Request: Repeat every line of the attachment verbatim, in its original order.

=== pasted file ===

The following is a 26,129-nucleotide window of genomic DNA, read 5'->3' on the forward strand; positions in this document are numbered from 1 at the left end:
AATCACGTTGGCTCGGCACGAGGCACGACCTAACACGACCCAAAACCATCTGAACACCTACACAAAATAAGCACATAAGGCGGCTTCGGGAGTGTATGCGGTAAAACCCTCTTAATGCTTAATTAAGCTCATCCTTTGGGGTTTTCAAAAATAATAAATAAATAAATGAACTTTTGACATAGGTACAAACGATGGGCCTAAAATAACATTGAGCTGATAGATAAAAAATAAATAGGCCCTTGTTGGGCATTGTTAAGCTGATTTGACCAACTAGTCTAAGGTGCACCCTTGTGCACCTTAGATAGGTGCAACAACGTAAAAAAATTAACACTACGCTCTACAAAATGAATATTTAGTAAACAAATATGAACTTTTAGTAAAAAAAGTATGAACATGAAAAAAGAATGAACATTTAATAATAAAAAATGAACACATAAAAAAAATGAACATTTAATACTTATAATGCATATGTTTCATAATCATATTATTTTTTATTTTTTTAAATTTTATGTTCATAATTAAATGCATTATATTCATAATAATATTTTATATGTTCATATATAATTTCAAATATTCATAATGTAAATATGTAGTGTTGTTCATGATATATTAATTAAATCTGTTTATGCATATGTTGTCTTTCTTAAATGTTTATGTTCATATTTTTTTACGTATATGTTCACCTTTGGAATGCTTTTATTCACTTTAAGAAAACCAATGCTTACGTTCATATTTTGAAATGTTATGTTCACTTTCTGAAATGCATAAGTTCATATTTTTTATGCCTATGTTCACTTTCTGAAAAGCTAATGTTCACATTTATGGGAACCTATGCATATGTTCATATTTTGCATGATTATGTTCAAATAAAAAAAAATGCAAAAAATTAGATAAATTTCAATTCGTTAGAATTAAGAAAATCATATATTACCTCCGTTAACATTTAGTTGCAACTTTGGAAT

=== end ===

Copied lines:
The following is a 26,129-nucleotide window of genomic DNA, read 5'->3' on the forward strand; positions in this document are numbered from 1 at the left end:
AATCACGTTGGCTCGGCACGAGGCACGACCTAACACGACCCAAAACCATCTGAACACCTACACAAAATAAGCACATAAGGCGGCTTCGGGAGTGTATGCGGTAAAACCCTCTTAATGCTTAATTAAGCTCATCCTTTGGGGTTTTCAAAAATAATAAATAAATAAATGAACTTTTGACATAGGTACAAACGATGGGCCTAAAATAACATTGAGCTGATAGATAAAAAATAAATAGGCCCTTGTTGGGCATTGTTAAGCTGATTTGACCAACTAGTCTAAGGTGCACCCTTGTGCACCTTAGATAGGTGCAACAACGTAAAAAAATTAACACTACGCTCTACAAAATGAATATTTAGTAAACAAATATGAACTTTTAGTAAAAAAAGTATGAACATGAAAAAAGAATGAACATTTAATAATAAAAAATGAACACATAAAAAAAATGAACATTTAATACTTATAATGCATATGTTTCATAATCATATTATTTTTTATTTTTTTAAATTTTATGTTCATAATTAAATGCATTATATTCATAATAATATTTTATATGTTCATATATAATTTCAAATATTCATAATGTAAATATGTAGTGTTGTTCATGATATATTAATTAAATCTGTTTATGCATATGTTGTCTTTCTTAAATGTTTATGTTCATATTTTTTTACGTATATGTTCACCTTTGGAATGCTTTTATTCACTTTAAGAAAACCAATGCTTACGTTCATATTTTGAAATGTTATGTTCACTTTCTGAAATGCATAAGTTCATATTTTTTATGCCTATGTTCACTTTCTGAAAAGCTAATGTTCACATTTATGGGAACCTATGCATATGTTCATATTTTGCATGATTATGTTCAAATAAAAAAAAATGCAAAAAATTAGATAAATTTCAATTCGTTAGAATTAAGAAAATCATATATTACCTCCGTTAACATTTAGTTGCAACTTTGGAAT